Although 64 kilometres (40 mi) from the nearest land, St Kilda is visible from as far as the summit ridges of the Skye Cuillin, some 129 kilometres (80 mi) distant. Stac Levenish or Stac Leibhinis (sometimes simply called "Levenish/Leibhinis" is a Sea stack in St Kilda Scotland. Skye or the Isle of Skye ( Scottish Gaelic An t-Eilean Sgitheanach əɲ tʰʲelan s̪kʲiə This article is about the Cuillin of Skye See Rùm for the Cuillin of Rùm  The climate is oceanic with high levels of rainfall (1,400 mm or 55 in) and humidity. Temperatures are generally cool, averaging 5. 6°C (42. The Celsius Temperature scale was previously known as the centigrade scale. 1°F) in January and 11. Fahrenheit is a temperature scale named after Daniel Gabriel Fahrenheit (1686–1736 a German Physicist who proposed it in 1724 8 °C (53. 2 °F) in July. The prevailing winds, especially strong in winter, are southerly and southwesterly. Wind speeds average 13 kilometres per hour (8 mph) approximately 85 percent of the time and more than 24 kilometres per hour (15 mph) more than 30 percent of the time. (For the South African airport with IATA code "KMH" see Johan Pienaar Airport. Gale force winds occur less than 2 percent of the time in any one year, but gusts of 185 kilometres per hour (115 mph) and more occur regularly on the high tops, and speeds of 209 kilometres per hour (130 mph) have occasionally been recorded near sea level.  The tidal range is 2. 9 metres (9. 5 ft), and ocean swells of 5 metres (16. 4 ft) frequently occur, which can make landings difficult or impossible at any time of year.  However, the oceanic location protects the islands from snow, which lies for only about a dozen days per year. 
The archipelago's remote location and oceanic climate are matched in the UK only by a few smaller outlying islands such as the Flannan Isles, North Rona, Sula Sgeir, and the Bishop's Isles at the southern edge of the Outer Hebrides. The Flannan Isles ( Scottish Gaelic: Na h-Eileanan Flannach, nə helanən flˠ̪an̪ˠəx are a small Island group in the Outer Hebrides of Rona (or Rònaidh in Gaelic) is a remote Scottish Island in the North Atlantic. Sula Sgeir ( Scottish Gaelic based on the Old Norse: súla, "gannet" and sker, "skerry" is a small uninhabited The Barra Isles, also known as the Bishop's Isles as they were historically owned by the church are a small Archipelago of islands in the Outer Hebrides Administratively, St Kilda was part of the parish of Harris in the traditional county of Inverness-shire. This is a list of the 871 civil parishes in Scotland. From 1845 to 1930 parishes formed part of the Local government system of Scotland having Harris ( Na Hearadh in Scottish Gaelic nə hɛɾəɣ is the southern part of the largest island of the Western Isles of Scotland or Outer Inverness-shire also known as the county of Inverness or Siorrachd Inbhir Nis in Gaelic, was a general purpose county of Scotland,  Today it is incorporated in the Comhairle nan Eilean Siar (Western Isles) unitary authority. Elections General elections to the council are held on a four year cycle See also Independent city A unitary authority is a type of Local authority that has a single tier and is responsible for all Local government functions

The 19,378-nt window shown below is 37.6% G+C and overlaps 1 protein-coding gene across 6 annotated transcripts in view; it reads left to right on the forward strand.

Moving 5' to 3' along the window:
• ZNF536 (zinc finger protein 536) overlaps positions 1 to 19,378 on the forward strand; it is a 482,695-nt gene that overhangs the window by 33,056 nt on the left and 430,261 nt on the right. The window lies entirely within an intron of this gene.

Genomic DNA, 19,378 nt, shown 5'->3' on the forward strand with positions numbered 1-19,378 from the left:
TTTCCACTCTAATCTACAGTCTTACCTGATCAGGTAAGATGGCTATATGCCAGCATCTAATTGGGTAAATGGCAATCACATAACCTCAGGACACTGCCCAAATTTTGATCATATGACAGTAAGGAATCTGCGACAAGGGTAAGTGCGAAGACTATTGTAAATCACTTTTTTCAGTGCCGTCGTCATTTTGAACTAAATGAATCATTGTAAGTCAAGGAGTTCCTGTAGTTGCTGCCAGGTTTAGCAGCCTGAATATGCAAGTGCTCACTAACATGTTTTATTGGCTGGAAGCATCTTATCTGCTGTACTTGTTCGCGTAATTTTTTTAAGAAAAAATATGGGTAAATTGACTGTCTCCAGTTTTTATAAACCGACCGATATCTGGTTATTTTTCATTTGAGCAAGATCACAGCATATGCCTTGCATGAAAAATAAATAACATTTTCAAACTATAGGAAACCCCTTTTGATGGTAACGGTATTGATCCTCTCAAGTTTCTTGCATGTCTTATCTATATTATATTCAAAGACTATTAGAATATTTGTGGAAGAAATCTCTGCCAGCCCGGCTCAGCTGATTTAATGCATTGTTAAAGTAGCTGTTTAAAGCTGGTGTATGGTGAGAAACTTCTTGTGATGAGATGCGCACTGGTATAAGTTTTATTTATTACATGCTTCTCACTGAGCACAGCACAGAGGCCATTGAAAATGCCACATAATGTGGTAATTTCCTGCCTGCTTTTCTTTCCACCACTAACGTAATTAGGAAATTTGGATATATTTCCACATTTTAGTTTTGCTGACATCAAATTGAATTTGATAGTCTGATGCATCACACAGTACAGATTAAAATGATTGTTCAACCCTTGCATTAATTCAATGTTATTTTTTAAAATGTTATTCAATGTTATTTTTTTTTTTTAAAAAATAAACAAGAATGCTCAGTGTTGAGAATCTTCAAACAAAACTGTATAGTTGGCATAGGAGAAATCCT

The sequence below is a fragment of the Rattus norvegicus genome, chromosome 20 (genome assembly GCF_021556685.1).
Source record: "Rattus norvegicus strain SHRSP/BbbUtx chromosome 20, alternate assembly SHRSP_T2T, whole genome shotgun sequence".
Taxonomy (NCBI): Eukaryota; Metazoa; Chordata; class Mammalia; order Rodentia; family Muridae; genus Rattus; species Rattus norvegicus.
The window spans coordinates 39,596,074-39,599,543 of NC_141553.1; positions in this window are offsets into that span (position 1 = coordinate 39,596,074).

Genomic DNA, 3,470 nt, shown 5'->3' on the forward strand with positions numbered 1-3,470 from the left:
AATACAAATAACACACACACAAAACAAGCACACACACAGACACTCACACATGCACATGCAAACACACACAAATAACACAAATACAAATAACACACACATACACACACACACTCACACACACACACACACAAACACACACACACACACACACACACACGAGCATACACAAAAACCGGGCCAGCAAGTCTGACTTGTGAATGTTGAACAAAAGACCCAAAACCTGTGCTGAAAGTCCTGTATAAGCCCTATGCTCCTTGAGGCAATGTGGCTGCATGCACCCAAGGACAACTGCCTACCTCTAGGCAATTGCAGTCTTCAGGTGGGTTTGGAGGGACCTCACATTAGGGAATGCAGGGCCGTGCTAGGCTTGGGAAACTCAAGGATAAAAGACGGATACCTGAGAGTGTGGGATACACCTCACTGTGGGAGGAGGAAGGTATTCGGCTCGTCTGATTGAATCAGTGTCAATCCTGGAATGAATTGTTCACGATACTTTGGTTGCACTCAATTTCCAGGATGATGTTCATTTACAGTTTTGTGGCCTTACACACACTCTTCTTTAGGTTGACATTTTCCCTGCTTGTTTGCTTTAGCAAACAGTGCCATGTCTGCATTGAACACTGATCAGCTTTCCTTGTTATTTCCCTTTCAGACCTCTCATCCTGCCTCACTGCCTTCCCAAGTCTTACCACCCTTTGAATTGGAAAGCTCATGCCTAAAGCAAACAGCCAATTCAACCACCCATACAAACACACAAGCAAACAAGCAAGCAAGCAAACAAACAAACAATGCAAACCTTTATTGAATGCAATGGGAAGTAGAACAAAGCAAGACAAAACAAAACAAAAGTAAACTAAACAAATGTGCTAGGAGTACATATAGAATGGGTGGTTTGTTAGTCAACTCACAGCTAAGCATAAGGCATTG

St Kilda is a breeding ground for many important seabird species. Seabirds are Birds that have adapted to life within the marine environment The world's largest colony of Northern Gannets, totalling 30,000 pairs, amount to 24 percent of the global population. The Northern Gannet ( Morus bassanus, formerly Sula bassana) is a Seabird and is the largest member of the Gannet family Sulidae There are 49,000 breeding pairs of Leach's Petrels, up to 90 percent of the European population; 136,000 pairs of Atlantic Puffins, about 30 percent of the UK total breeding population, and 67,000 Northern Fulmar pairs, about 13 percent of the UK total. The Leach's Storm-petrel or Leach's Petrel ( Oceanodroma leucorhoa) is a small Seabird of the Tubenose family The Atlantic Puffin ( la Fratercula arctica) is a Seabird Species in the Auk family. The Northern Fulmar ( Fulmarus glacialis) or Arctic Fulmar lives in the north Atlantic and north Pacific.  Dùn is home to the largest colony of Fulmars in Britain. The United Kingdom of Great Britain and Northern Ireland, commonly known as the United Kingdom, the UK or Britain,is a Sovereign state located Prior to 1828, St Kilda was their only UK breeding ground, but they have since spread and established colonies elsewhere, such as Fowlsheugh. The United Kingdom of Great Britain and Northern Ireland, commonly known as the United Kingdom, the UK or Britain,is a Sovereign state located Fowlsheugh is a Coastal Nature reserve in Kincardineshire, northeast Scotland, known for its seventy metre high cliff formations and habitat supporting  The last Great Auk (Pinguinus impennis) seen in Britain was killed on Stac an Armin in July 1840. The Great Auk, Pinguinus impennis, formerly of the Genus Alca, is a Bird that became extinct in the mid-19th century  Unusual behaviour by St Kilda's Bonxies was recorded in 2007 during research into recent falls in the Leach's Petrel population. The Great Skua, Stercorarius skua, is a large Seabird in the Skua family Stercorariidae Using night vision gear, ecologists observed the skuas hunting petrels at night, a remarkable strategy for a seabird.